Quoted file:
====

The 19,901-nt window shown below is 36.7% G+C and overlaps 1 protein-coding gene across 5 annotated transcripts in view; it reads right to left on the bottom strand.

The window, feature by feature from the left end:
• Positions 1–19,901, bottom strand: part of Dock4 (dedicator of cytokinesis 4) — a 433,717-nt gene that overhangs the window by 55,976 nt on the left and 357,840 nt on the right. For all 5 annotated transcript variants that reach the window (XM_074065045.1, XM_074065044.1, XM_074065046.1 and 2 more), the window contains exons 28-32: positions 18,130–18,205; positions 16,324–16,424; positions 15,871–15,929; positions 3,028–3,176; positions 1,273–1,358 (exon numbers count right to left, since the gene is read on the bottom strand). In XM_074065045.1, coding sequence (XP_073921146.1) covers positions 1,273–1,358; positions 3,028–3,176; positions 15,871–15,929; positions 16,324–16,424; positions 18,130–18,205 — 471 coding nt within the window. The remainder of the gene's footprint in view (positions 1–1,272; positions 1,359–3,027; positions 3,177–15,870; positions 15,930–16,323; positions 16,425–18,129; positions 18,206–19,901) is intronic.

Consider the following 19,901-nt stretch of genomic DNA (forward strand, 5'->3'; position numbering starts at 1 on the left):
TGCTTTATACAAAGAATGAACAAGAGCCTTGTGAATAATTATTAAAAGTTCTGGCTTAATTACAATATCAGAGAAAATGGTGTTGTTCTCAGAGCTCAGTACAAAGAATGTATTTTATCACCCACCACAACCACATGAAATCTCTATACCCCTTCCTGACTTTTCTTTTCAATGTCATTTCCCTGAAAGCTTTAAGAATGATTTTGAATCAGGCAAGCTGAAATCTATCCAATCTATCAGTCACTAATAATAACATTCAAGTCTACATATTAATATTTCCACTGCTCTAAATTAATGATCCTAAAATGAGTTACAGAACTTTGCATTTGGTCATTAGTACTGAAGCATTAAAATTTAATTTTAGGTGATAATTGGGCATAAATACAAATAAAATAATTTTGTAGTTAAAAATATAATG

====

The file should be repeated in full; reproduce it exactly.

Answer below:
The 19,901-nt window shown below is 36.7% G+C and overlaps 1 protein-coding gene across 5 annotated transcripts in view; it reads right to left on the bottom strand.

The window, feature by feature from the left end:
• Positions 1–19,901, bottom strand: part of Dock4 (dedicator of cytokinesis 4) — a 433,717-nt gene that overhangs the window by 55,976 nt on the left and 357,840 nt on the right. For all 5 annotated transcript variants that reach the window (XM_074065045.1, XM_074065044.1, XM_074065046.1 and 2 more), the window contains exons 28-32: positions 18,130–18,205; positions 16,324–16,424; positions 15,871–15,929; positions 3,028–3,176; positions 1,273–1,358 (exon numbers count right to left, since the gene is read on the bottom strand). In XM_074065045.1, coding sequence (XP_073921146.1) covers positions 1,273–1,358; positions 3,028–3,176; positions 15,871–15,929; positions 16,324–16,424; positions 18,130–18,205 — 471 coding nt within the window. The remainder of the gene's footprint in view (positions 1–1,272; positions 1,359–3,027; positions 3,177–15,870; positions 15,930–16,323; positions 16,425–18,129; positions 18,206–19,901) is intronic.

Consider the following 19,901-nt stretch of genomic DNA (forward strand, 5'->3'; position numbering starts at 1 on the left):
TGCTTTATACAAAGAATGAACAAGAGCCTTGTGAATAATTATTAAAAGTTCTGGCTTAATTACAATATCAGAGAAAATGGTGTTGTTCTCAGAGCTCAGTACAAAGAATGTATTTTATCACCCACCACAACCACATGAAATCTCTATACCCCTTCCTGACTTTTCTTTTCAATGTCATTTCCCTGAAAGCTTTAAGAATGATTTTGAATCAGGCAAGCTGAAATCTATCCAATCTATCAGTCACTAATAATAACATTCAAGTCTACATATTAATATTTCCACTGCTCTAAATTAATGATCCTAAAATGAGTTACAGAACTTTGCATTTGGTCATTAGTACTGAAGCATTAAAATTTAATTTTAGGTGATAATTGGGCATAAATACAAATAAAATAATTTTGTAGTTAAAAATATAATG